Friday Features: 'Divergent' review

Friday Features: 'Divergent' review

Credit: Summit Entertainment

Divergent

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by HAYDEN PITTMAN

WFAA Special Contributor

Posted on March 21, 2014 at 3:09 PM

Updated Thursday, Mar 27 at 11:43 PM

As a fan of the young-adult fantasy/sci-fi genre, it comes as no surprise that “Divergent” has much to offer. Starring Shailene Woodley, Theo James, Zoe Kravitz, Jai Courtney, Ashley Judd, Miles Teller, Kate Winslet, and more, this film is a thrilling, action-packed, complex adventure.

Set in a distant dystopian future, “Divergent” creates a world of its own centered in the post-apocalyptic city of Chicago. In this world, people are split into five factions based upon a different trait or virtue: intelligence, bravery, honesty, peacefulness, or selflessness. Each faction is charged with contributing to society in a specific way, and once a child turns sixteen, they are given a test that shows which faction they are destined to be a part of. They must then decide whether to join that faction, or choose a different path for the rest of their lives.

When sixteen-year-old Beatrice Prior (Woodley) is given the test, a secret is revealed that she is divergent, which means she thinks differently than others and is not as susceptible to conformity or control. This also tells her that she could potentially belong to more than one faction, and eventually, she makes a decision that surprises everyone, including her family. Once "Tris," as she is soon called, makes her choice, she goes through a rigorous and competitive initiation process. At the same time, she realizes her secret is ultimately life threatening, and she must do everything she can to stay hidden while forces around her are trying to rid the world of her kind.

In “Divergent,” much like other films of this genre and products of Lionsgate/Summit studios ("The Hunger Games," "Twilight"), there are similar themes, ideas, positives and weaknesses. For example, we see a group of people (or person) in charge looking to take or keep control, as well as a mostly fictional world with its own rules, ideals, and ways of life. There also exists a new and fast-growing love connection between the main characters. While “Divergent” does exhibit much of this stereotype, it does turn out to be a fairly exciting and entertaining movie.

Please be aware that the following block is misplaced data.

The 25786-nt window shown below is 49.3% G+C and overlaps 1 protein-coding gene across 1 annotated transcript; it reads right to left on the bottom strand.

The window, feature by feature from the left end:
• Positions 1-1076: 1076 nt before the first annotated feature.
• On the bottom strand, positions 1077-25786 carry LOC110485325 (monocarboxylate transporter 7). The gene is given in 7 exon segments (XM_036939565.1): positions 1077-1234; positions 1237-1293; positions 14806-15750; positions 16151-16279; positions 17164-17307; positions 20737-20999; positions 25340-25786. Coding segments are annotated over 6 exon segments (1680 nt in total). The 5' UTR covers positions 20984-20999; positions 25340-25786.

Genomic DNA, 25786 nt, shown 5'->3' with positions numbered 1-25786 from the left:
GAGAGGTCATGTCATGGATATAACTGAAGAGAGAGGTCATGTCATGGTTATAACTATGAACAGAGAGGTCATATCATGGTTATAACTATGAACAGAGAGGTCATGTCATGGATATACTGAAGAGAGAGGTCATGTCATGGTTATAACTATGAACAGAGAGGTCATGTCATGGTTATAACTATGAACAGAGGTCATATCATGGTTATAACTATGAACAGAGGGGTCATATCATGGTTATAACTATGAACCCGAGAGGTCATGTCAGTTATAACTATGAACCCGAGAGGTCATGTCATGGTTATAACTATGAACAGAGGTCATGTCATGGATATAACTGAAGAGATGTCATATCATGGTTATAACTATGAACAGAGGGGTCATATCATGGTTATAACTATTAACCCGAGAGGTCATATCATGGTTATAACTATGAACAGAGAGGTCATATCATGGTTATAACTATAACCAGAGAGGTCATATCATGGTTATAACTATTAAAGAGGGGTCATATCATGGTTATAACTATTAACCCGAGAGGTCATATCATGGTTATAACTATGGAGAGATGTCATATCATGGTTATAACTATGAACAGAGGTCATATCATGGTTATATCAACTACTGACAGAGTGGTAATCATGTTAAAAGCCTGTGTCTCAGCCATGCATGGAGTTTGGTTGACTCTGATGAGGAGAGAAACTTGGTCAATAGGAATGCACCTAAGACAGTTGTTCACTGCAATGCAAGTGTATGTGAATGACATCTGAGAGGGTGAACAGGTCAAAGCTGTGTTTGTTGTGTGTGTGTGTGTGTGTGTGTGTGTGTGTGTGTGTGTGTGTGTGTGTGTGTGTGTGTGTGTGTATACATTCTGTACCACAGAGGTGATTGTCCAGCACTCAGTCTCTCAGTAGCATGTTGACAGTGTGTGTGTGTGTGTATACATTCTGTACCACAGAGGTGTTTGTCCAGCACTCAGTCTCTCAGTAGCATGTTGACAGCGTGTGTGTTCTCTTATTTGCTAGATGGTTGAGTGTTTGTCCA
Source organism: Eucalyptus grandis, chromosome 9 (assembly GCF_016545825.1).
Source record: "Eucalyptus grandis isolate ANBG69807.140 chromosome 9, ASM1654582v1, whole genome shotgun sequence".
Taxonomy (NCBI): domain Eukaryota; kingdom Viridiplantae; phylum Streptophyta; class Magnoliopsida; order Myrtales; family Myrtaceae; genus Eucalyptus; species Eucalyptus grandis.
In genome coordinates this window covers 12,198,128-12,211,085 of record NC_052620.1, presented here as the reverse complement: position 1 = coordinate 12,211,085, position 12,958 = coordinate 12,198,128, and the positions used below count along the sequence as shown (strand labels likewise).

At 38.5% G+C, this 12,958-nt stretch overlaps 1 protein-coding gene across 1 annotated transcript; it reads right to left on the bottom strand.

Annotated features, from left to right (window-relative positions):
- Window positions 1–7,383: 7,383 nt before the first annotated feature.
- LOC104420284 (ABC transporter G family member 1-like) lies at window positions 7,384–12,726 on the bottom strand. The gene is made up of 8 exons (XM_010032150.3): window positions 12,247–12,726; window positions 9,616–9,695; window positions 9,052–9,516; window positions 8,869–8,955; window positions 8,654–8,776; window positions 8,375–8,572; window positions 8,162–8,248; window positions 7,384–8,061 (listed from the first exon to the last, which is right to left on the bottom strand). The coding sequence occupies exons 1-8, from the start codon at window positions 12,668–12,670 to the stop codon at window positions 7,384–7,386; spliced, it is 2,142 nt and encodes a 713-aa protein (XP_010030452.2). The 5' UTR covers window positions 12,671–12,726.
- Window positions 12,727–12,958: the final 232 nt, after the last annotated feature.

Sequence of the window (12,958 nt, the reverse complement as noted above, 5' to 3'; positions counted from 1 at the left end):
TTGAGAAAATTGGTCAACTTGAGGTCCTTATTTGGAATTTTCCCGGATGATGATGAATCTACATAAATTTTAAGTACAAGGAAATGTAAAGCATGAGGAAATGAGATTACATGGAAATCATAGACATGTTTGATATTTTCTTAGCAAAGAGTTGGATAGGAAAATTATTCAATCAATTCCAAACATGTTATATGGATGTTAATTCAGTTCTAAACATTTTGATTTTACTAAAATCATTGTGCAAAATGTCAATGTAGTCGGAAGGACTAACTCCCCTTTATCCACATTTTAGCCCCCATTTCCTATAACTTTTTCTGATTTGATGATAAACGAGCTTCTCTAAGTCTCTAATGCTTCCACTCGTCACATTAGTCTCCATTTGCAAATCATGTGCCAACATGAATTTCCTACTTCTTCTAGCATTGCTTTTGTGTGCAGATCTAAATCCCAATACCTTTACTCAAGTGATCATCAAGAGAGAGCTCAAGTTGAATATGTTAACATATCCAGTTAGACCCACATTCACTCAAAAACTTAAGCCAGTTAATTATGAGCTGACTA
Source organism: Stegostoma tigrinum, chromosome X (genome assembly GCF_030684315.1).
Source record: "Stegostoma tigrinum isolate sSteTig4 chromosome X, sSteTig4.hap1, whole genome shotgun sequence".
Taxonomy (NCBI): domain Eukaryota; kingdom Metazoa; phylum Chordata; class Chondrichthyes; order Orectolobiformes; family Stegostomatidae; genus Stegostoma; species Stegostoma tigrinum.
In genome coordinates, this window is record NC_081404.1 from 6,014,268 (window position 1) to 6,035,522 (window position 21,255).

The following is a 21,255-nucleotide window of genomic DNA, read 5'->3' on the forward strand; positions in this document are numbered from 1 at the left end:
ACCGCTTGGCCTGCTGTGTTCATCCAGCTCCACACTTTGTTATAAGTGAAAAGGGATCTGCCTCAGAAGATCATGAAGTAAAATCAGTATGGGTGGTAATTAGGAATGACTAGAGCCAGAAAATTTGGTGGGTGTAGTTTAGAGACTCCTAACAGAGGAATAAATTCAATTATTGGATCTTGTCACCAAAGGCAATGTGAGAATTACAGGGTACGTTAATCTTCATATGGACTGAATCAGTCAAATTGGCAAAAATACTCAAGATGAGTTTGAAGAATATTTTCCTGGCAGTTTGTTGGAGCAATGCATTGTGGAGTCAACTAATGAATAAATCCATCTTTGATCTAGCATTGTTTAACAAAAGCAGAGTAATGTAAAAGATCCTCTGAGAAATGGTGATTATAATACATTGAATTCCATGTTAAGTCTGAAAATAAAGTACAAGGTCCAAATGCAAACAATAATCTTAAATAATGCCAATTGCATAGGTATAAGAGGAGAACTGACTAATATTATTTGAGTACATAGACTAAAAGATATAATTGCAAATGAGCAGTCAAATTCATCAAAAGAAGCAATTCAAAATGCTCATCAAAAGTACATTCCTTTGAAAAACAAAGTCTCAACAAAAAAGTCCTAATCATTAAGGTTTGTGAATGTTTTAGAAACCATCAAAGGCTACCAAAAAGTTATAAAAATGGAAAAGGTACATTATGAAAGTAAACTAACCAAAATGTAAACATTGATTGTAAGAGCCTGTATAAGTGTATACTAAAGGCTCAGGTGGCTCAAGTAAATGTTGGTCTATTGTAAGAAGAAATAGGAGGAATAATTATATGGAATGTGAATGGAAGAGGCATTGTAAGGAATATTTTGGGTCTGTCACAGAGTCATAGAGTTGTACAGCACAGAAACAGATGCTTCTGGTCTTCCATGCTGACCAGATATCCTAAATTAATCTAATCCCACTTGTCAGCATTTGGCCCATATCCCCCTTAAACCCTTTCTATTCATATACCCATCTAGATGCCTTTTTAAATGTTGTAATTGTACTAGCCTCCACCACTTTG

One of my favorite elements of this film is the use of illusions, alternate worlds, and dream-type sequences, which occur either through being knocked out in a fight or by taking one of the mind tests present in the story. These sequences usually involve some sort of worst fear where the character must figure out something, like how to survive or overcome a challenge by using their skills or moving from one reality to another. The execution of these are very well done and usually filled with multiple special effects, abnormal circumstances, and mind-bending experiences.

The film is filled with a combination of fresh faced, young actors and a few more recognizable ones. It contains a good amount of playful humor ofen dripping with sarcasm, as someone speaks their mind or makes comments about something/someone in often times a negative or confrontational way. Like similar films, there are several borderline corny and over-the-top actions, dialogue, and events that occur. As this is a fictional presentation with a made up world, there are numerous special effects, fake backgrounds and environments, but the film does a good job at creating “real images” that enhance the film and blend in well.

“Divergent” is extremely predictable, but the filmmakers keep you engaged throughout. The action and hand-to-hand combat can be quite violent at times, and they are several questionable and emotional deaths, but as the film uses a different form of firearm, the killings are less bloody and fierce than other movies may present. On the same note, as it is meant for teens and young adults, the violence is somewhat suppressed through techniques like panning the camera in a different direction instead of showing the full kill shot.

In the end, “Divergent” is simply what was expected – a decently entertaining and new fantasy action-adventure. Although based upon a trilogy, it is presented as a possible stand-alone film and there is much story still to be explored. I have a feeling this film will be popular among readers of the book and those who enjoy this genre, and I am excited to see where this franchise goes.

Rated 3.5 out of 5 stars.

“Divergent” is rated PG-13 for intense violence and action, thematic elements and some sensuality. Running time is 2 hours and 29 minutes.


Hayden Pittman is a special contributor to WFAA.com and a freelance film critic and entertainment blogger out of Dallas. More of his content can be found on YouPlusDallas.com and his author archive here. He is a film, TV, and sports enthusiast, and hopes to pursue a future in filmmaking and screenwriting. As an average, passionate film lover who rarely misses a film, his reviews are straightforward and his way with words will let you know in a simple way what he thinks. Don’t like what he has to say? Let him know at haydenp@youplusmedia.com or follow him on Twitter at @HPMoviePitt.

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